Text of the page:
The prerequisite is a 100-level course in World Politics or Human Interaction (history course). This course grants access to 300-level courses in World Politics and Human Interaction.
Nation and Nationalism builds on the introductory courses offered in the first year. Students who have background in Political Science and History might be able to benefit from some of their past knowledge initially, but there is no formal prerequisite for the course.
Nation and Nationalism starts with systems of political organisation before the advent of nationalism. This is followed by the emergence of the idea of popular legitimacy empowering the ‘people’ that was put into political practice with the French Revolution, and the subsequent impact this has had on world politics as the ‘people’ became the ‘nation’. The ideology that the ‘nation’ and ‘state’ should be congruent, i.e. nationalism, has since changed the political landscape of the world. During the 19th century, nationalism and popular democracy were inseparable in opposing the old order of royal and religious legitomacy (i.e. ‘let the people decide’), but the idea of nationalism later spawned violence and wars as well.
When the nation has been smaller than the state (the Habsburg and Ottoman multination empires), nationalism has led to new smaller nation-states, when the nation has been bigger than the state (German and Italian nations divided into various states), nationalism has created new bigger nation-states. Many current conflicts around the world reflect the enduring impact of nationalism.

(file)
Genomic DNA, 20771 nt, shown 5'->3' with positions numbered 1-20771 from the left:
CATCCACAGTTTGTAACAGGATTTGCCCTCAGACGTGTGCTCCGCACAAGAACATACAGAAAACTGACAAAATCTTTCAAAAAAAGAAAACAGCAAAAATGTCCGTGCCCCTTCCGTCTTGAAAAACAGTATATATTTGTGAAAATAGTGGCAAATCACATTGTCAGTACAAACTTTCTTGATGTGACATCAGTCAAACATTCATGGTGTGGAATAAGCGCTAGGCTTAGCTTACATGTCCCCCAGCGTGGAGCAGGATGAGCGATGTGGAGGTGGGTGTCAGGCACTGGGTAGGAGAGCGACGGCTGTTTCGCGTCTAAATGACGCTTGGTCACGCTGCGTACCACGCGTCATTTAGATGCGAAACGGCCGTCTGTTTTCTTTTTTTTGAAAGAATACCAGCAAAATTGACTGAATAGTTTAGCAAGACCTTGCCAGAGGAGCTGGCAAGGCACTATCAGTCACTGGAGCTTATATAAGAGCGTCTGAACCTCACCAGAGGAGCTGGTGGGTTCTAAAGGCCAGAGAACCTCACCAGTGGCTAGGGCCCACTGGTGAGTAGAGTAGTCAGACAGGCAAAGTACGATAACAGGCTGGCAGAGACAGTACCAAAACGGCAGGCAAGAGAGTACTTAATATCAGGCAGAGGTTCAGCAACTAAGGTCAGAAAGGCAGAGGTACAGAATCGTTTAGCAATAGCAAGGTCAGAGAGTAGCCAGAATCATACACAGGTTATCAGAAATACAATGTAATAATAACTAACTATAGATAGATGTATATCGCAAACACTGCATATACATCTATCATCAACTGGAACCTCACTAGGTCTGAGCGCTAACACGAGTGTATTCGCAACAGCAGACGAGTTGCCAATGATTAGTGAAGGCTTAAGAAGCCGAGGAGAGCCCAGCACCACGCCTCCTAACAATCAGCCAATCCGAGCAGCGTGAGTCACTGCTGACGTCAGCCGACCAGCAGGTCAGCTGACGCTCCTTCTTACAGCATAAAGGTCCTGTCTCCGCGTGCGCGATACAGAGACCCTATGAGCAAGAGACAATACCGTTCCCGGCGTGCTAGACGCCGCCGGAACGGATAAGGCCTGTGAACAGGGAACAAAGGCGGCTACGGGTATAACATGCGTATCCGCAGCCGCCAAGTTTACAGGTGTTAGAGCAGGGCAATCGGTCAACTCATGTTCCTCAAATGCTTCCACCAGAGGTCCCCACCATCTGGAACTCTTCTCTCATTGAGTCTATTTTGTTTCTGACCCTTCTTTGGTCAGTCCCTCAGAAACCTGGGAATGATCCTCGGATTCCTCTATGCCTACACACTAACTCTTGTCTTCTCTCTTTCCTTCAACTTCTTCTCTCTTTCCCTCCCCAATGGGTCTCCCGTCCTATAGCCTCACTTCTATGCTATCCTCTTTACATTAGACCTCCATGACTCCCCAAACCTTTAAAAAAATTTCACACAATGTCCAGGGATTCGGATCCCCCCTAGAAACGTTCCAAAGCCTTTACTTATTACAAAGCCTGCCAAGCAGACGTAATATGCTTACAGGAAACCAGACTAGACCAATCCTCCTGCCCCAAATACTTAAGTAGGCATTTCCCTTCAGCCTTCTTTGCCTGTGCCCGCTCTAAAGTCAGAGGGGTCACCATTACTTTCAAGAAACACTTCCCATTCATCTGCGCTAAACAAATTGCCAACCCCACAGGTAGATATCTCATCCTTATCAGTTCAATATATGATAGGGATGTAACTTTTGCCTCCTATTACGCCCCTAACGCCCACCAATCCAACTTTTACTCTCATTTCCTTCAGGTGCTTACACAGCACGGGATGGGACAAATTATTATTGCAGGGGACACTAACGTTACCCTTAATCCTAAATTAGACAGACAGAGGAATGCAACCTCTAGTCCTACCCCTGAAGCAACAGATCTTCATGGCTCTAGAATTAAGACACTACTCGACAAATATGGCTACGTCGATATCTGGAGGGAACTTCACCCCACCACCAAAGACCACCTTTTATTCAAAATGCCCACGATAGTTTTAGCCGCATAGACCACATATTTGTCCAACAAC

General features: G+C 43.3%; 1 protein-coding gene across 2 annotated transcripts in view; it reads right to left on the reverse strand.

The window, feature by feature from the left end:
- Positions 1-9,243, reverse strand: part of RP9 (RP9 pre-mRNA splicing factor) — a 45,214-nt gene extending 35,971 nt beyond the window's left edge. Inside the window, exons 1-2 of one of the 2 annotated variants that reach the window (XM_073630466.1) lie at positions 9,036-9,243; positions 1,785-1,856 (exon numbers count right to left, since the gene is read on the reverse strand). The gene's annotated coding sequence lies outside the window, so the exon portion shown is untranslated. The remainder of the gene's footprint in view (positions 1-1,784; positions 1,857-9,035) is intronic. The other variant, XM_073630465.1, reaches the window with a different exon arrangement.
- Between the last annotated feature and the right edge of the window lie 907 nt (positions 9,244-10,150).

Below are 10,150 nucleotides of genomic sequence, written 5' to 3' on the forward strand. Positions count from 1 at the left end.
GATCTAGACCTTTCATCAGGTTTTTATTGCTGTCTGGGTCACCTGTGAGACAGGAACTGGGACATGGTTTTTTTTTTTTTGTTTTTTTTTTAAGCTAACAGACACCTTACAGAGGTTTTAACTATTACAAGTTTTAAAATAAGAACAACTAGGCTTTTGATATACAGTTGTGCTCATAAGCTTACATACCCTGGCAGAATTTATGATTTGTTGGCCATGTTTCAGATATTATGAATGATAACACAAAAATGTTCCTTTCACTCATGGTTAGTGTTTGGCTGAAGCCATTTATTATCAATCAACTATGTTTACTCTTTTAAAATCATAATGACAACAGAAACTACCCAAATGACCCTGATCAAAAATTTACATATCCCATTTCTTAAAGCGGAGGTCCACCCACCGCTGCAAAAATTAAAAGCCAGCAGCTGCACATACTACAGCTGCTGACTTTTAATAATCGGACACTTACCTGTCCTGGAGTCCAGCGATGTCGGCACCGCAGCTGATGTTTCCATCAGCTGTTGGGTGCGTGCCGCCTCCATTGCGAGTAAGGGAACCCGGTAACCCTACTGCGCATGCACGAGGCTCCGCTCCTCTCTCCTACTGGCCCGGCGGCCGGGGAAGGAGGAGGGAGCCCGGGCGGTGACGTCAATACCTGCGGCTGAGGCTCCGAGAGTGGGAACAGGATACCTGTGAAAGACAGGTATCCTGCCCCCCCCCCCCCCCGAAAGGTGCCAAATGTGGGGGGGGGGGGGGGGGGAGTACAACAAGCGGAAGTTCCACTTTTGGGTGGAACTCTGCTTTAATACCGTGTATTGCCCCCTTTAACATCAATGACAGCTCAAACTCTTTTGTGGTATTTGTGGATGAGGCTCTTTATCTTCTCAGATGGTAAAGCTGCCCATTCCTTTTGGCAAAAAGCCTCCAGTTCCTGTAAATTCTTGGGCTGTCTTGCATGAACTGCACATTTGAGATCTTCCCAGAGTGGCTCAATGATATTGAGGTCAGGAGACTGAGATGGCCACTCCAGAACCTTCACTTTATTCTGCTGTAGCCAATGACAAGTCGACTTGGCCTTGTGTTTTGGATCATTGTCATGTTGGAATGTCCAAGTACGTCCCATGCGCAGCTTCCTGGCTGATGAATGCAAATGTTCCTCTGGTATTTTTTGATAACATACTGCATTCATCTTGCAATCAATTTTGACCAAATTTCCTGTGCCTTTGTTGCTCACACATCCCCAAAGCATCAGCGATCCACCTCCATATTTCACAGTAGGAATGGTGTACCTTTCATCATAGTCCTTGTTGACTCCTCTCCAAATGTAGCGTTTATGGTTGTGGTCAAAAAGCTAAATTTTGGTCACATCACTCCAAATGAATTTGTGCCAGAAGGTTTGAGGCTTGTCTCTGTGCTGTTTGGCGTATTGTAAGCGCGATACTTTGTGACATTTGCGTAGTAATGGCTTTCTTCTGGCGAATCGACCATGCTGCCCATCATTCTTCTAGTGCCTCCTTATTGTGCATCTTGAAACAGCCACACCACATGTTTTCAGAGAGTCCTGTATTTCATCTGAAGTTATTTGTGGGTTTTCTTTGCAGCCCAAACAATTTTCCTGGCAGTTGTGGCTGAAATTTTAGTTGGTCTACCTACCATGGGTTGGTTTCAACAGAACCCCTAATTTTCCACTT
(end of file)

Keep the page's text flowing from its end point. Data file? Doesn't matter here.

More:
The course examines deviations from the Westphalian nation-state ideal including multination states (e.g. Belgium, Canada), nations that span across various states (e.g. Albanians across Albania proper, Kosova, and Macedonia), stateless nations (e.g. Kurds spread across Turkey, Iran and Iraq), minority nations (Quebec, Catalonia), and the accompanying potential lines of conflict.
Nation and Nationalism aims to provide a general introduction to these twin concepts. Students will be given an overall survey of the origins of these ideas, the political consequences on world politics, and their continuing relevance. Such historical and theoretical knowledge will culminate in a deeper and nuanced understanding of the idea of nation and the ideology of nationalism. In due course, students will acquire the skills to unpack and decode some of the current pressing issues in the world ranging from Flemish nationalism to the Arab spring. In parallel, class discussions and written assignments will contribute to oral and written expression skills.
See LUC The Hague website: www.lucthehague.nl
Mode of instruction
Following two weeks of lectures providing general introduction, the course will be divided into lectures and class discussions on the topics and reading assignments. There will be an in-class examination at the end of the 7th week, and a final paper due the end of the 8th week.
- Interactive engagement with course material: assessed through In-class participation (30% of final grade): Ongoing Weeks 1 – 7
- Understanding of course content: assessed through in-class 2 hour exam (30% of final grade): week 7 (23 March)
- Expression of holistic understanding of the course: assessed in final research essay
(3,000 words; 40% of final grade): Week 8 (30 March, 17:00)
This course is supported by a blackboard site.
Required readings will be made available electronically.
This course is only open for LUC The Hague students.
Week 1: Introduction
Week 2: Empire, State, City
Week 3: Popular Sovereignty: People and the Nation
Week 4: Nationalism
Week 5: Multination Empires and the Nation
Week 6: Nations Divided Between States
Week 7: Stateless Nations, Minority Nations
Week 8: Reading Week